Wolters Kluwer Financial Services Highlight Six Lessons Learned from the FCA’s First Year

London - 25 March 2014

Record-Breaking Financial Penalties Exposes Need for Conduct Risk Framework and Clearer Understanding of FCA Expectations within Businesses

In its first year of existence, the Financial Conduct Authority has shown to have a far more proactive and hard-line approach to regulatory enforcement in comparison to its predecessor the Financial Services Authority, a stance reinforced by Wolters Kluwer Financial Services’ research described in its Compliance Resource Network. The FCA has issued financial penalties amounting to a record breaking £409million*, the majority for breaches of Principles 3 (management and control), 6 (customers’ interests) and 7 (communications with clients) with 13 financial penalties issued for mis-selling and or misleading provision of information and eight for market abuse. Wolters Kluwer Financial Services’ experts have evaluated the effect the regulator has had on compliance culture in the U.K. market over the past 12 months by highlighting six key lessons learned:

  1. The FCA appears most concerned with enforcement actions against larger institutions through its substantial penalties rather than the masses, such as hedge funds, asset managers and IFAs. 
  2. “Tick box” compliance culture has been removed as the regulator now expects full transparency on transactions, internal processes and governance on demand.
  3. The FCA’s expectations have evolved over the past 12 months, moving away from regular routine compliance visits to more focused thematic reviews of which it has published 15. 
  4. The FCA is paying less attention to discussion papers, having only issued one so far and more on taking decisive and definitive action at an earlier stage.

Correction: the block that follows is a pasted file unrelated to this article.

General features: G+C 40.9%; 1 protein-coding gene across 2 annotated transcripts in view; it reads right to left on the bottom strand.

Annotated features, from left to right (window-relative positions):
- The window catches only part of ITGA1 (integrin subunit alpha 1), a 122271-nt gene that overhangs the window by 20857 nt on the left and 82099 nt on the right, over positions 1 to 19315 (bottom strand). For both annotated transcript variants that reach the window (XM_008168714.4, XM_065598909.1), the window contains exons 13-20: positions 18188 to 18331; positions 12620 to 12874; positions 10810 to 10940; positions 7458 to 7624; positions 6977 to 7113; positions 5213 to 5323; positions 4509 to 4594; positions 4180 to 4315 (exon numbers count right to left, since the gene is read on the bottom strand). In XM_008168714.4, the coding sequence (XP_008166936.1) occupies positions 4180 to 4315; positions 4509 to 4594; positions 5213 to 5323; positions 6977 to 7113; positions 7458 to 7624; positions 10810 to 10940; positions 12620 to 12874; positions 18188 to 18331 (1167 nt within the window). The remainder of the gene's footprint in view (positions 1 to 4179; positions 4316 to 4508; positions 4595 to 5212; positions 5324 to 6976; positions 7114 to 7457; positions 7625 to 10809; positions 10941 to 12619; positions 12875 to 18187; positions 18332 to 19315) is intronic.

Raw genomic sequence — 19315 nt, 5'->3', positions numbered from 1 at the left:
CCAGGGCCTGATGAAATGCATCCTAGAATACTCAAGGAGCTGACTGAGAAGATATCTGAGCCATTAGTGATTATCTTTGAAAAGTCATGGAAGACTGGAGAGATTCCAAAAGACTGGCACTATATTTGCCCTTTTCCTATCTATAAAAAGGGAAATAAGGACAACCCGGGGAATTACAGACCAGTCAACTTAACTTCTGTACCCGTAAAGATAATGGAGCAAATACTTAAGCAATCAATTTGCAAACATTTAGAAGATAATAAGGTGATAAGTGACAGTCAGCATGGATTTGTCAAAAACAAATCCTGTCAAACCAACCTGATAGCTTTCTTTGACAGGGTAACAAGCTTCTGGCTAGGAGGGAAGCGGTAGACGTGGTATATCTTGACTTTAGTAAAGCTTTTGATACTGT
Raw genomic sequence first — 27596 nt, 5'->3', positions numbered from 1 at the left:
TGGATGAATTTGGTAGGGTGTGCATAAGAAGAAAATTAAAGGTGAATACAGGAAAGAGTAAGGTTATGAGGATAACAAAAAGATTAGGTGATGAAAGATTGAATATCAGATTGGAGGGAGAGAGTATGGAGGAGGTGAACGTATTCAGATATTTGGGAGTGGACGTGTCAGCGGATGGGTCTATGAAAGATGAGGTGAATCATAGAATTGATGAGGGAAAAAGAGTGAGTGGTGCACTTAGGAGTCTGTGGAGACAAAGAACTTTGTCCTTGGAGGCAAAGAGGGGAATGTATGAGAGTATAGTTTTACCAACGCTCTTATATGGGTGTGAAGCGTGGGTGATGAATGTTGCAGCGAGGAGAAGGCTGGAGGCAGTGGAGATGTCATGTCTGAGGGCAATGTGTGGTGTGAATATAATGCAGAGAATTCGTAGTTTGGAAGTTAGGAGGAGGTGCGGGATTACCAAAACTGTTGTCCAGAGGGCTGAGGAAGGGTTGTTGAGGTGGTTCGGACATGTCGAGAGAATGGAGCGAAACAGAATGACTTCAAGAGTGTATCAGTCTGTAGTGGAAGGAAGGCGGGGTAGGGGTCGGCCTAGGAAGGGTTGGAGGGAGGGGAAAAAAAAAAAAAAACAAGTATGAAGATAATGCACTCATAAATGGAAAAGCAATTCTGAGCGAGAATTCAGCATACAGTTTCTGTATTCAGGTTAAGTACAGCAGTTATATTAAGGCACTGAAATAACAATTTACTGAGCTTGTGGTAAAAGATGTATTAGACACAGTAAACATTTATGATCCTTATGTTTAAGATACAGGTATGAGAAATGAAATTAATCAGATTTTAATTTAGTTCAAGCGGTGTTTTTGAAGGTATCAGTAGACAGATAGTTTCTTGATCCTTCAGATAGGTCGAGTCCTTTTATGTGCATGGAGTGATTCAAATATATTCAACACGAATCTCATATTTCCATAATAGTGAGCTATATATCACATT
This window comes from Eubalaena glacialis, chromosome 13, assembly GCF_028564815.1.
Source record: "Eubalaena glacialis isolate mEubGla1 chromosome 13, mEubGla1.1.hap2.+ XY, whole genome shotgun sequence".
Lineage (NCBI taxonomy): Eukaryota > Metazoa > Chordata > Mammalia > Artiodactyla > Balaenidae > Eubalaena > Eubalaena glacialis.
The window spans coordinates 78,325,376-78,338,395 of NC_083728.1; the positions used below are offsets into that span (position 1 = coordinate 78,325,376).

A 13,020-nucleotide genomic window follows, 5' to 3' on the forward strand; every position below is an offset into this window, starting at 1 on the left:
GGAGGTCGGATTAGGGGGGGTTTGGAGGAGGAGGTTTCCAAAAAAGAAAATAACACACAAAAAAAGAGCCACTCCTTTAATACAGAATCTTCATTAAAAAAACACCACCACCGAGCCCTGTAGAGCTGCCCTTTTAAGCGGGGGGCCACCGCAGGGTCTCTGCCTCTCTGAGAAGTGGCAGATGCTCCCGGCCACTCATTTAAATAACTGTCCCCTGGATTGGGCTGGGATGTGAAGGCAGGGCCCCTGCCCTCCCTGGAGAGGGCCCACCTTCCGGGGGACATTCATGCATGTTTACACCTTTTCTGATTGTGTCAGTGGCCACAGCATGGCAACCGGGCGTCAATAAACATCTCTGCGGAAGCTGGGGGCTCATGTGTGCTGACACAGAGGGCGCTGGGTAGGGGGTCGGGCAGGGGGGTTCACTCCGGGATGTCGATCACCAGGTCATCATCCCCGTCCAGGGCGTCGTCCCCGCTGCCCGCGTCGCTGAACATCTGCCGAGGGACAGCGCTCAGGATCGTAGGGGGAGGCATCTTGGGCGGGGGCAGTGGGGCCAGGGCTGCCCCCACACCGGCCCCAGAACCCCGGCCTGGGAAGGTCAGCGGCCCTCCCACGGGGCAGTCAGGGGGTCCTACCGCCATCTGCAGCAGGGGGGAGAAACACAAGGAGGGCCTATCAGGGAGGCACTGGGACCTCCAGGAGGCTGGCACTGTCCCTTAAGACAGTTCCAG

5. The regulator has come good on its word to intervene earlier in institutions’ product development, addressing root causes of problems for consumers, scrutinizing an institution’s governance and how it designs, operates and sells products.
  6. Despite the hard-line stance demonstrated by the FCA, institutions are still allowing breaches of its Principles of Business.


The FCA and Prudential Regulation Authority became active on April 1, 2013 following royal assent of the Financial Services Act 2012. Today’s CRN research also shows the following key findings over the 12-month period:

  • 45 financial penalties handed out in total by the FCA, less than the FSA in 2012.
  • 135 enforcement actions of note issued by the FCA.
  • 7,620 combined FCA/PRA Handbook pages updated.
  • £310 million in fines handed to banks alone.
  • 13 financial penalties issued for mis-selling, the most of any reason.


“The £409 million of fines issued by the FCA is a truly staggering figure in such a short space of time and the fact the same principles are continuously breached suggests that firms are not adapting to the change in initiative exemplified by the workings of the new regulator”, said Mary Stevens, manager Regulatory Analysis Europe at Wolters Kluwer Financial Services. “If the industry is to avoid making the same mistakes, firms must place the highest priority on developing a clearer understanding of what the FCA requires of them and monitor existing and new products and services on an ongoing basis.”

“There is a strong need for many financial institutions to explore what conduct risk involves and how to apply it to the infrastructure of their organizations,” said Richard Pike, market manager for Non-Financial Risk at Wolters Kluwer Financial Services. “Unless firms put in place a process to systemically identify potential conduct risks and risks of unfair treatments of customers across all products and business units, we can certainly expect the FCA to continue to make example of those firms who step out of line.”

*Fines accurate as of 24 March 2014

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